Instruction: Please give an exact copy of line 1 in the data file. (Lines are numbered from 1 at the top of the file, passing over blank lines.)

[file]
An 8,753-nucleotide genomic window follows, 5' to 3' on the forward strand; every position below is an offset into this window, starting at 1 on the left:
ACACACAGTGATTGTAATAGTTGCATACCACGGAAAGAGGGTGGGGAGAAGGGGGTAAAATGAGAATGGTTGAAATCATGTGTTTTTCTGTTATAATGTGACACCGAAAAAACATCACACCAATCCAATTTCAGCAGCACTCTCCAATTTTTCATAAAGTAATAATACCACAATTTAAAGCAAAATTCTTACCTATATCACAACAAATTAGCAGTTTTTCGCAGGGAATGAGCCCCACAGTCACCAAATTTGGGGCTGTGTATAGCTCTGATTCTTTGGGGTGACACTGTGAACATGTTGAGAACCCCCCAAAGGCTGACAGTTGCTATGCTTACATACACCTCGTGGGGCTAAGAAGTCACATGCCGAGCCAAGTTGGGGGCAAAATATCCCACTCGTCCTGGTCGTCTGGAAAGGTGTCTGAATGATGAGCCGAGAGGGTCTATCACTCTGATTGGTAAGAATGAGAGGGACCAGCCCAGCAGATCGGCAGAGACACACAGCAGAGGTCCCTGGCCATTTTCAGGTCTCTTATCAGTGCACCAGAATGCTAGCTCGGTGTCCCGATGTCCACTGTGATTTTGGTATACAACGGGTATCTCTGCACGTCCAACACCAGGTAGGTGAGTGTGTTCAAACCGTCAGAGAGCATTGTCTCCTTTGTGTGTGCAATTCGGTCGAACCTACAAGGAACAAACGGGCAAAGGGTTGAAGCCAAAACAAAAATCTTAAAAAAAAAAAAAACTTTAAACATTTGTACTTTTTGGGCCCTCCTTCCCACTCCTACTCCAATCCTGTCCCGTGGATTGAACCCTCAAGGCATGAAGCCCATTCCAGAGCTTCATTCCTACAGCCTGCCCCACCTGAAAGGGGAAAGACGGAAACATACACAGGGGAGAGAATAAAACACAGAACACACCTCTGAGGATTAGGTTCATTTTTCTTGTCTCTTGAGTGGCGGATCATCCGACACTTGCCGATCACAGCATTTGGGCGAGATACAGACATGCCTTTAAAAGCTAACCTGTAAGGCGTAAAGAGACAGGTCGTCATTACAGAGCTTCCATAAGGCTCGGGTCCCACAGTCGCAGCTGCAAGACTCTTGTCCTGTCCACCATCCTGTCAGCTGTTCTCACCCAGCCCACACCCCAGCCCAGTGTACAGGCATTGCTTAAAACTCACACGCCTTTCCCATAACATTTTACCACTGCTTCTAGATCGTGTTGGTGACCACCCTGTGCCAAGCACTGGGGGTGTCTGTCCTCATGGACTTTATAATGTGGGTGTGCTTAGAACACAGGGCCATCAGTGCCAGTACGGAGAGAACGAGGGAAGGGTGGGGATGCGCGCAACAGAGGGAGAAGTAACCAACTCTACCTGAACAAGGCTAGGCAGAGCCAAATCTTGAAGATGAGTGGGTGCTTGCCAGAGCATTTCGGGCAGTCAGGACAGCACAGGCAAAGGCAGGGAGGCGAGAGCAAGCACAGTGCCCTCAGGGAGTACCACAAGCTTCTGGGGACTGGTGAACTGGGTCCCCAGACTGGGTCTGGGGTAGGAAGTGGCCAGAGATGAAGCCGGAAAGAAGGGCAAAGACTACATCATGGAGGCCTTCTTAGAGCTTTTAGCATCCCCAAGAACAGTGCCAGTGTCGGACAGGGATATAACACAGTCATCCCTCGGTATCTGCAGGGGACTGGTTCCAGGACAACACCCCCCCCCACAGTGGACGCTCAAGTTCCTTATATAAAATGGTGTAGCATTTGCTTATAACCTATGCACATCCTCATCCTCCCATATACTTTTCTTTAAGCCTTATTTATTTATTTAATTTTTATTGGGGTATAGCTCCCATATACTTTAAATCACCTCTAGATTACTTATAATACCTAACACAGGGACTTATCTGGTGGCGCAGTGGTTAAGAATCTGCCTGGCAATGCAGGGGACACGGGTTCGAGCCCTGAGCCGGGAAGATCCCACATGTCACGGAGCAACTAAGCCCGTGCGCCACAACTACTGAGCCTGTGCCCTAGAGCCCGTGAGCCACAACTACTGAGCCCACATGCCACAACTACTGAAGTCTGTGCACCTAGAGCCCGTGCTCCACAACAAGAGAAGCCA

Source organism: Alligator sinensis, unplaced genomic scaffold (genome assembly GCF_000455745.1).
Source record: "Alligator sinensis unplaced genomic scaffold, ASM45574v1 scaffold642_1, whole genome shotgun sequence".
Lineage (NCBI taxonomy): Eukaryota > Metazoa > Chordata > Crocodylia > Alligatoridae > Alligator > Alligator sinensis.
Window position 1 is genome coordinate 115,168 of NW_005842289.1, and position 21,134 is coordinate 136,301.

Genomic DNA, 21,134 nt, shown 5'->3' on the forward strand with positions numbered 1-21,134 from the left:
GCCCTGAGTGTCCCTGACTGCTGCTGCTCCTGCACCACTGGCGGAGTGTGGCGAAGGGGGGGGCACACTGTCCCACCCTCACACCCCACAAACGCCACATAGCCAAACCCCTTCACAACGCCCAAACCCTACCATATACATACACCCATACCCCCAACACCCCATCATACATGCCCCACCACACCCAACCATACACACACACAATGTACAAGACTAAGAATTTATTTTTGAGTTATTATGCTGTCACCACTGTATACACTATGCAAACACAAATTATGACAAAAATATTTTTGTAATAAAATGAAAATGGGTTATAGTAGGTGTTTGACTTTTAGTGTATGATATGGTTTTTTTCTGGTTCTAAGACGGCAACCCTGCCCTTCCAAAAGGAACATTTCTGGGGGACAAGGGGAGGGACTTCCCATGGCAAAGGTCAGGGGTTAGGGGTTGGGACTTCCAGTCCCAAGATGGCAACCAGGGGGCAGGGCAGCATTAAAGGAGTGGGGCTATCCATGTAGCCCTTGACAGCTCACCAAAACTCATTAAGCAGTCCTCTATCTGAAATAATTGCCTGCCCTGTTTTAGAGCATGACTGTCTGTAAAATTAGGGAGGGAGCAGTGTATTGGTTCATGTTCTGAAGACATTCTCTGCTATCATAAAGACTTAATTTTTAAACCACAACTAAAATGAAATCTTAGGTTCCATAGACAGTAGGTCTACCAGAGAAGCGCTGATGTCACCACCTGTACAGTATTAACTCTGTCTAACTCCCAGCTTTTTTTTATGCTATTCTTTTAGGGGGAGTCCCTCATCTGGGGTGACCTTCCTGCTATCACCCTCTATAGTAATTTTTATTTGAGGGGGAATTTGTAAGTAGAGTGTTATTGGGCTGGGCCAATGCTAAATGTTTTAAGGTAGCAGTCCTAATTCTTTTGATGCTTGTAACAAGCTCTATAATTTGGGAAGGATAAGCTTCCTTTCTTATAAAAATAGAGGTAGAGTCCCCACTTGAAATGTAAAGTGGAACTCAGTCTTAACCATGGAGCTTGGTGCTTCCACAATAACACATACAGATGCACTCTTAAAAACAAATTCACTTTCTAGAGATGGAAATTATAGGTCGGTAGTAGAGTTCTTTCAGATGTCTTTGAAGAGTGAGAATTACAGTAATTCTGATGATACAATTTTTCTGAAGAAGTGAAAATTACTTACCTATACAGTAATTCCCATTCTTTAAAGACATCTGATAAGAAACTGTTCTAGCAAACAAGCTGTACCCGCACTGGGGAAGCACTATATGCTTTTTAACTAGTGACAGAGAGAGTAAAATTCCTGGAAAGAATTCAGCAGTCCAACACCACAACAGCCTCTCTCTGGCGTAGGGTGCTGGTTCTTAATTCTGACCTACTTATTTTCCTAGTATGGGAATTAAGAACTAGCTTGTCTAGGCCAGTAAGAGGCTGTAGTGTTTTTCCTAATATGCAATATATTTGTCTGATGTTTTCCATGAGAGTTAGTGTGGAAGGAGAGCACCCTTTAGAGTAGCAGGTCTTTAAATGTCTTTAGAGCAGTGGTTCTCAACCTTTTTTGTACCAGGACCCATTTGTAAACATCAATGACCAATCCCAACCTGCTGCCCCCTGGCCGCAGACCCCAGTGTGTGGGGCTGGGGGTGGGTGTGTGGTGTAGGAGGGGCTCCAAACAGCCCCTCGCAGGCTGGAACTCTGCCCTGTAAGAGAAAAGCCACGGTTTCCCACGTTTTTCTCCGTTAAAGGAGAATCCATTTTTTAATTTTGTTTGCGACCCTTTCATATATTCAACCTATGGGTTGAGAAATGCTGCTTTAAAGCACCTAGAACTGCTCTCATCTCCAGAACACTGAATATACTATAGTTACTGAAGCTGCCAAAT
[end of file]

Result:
An 8,753-nucleotide genomic window follows, 5' to 3' on the forward strand; every position below is an offset into this window, starting at 1 on the left: